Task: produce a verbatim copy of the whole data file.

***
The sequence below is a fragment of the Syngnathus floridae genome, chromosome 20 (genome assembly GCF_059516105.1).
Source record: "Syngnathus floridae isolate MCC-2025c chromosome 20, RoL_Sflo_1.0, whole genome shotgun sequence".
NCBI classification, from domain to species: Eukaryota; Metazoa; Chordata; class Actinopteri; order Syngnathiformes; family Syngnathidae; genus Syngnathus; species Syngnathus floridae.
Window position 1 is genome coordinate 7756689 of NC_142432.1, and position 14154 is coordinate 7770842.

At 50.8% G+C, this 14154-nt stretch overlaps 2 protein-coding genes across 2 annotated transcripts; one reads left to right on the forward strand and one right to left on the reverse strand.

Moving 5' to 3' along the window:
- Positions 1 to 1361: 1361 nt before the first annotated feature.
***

The sequence below is a fragment of the Syngnathus floridae genome, chromosome 20 (genome assembly GCF_059516105.1).
Source record: "Syngnathus floridae isolate MCC-2025c chromosome 20, RoL_Sflo_1.0, whole genome shotgun sequence".
NCBI classification, from domain to species: Eukaryota; Metazoa; Chordata; class Actinopteri; order Syngnathiformes; family Syngnathidae; genus Syngnathus; species Syngnathus floridae.
Window position 1 is genome coordinate 7756689 of NC_142432.1, and position 14154 is coordinate 7770842.

At 50.8% G+C, this 14154-nt stretch overlaps 2 protein-coding genes across 2 annotated transcripts; one reads left to right on the forward strand and one right to left on the reverse strand.

Moving 5' to 3' along the window:
- Positions 1 to 1361: 1361 nt before the first annotated feature.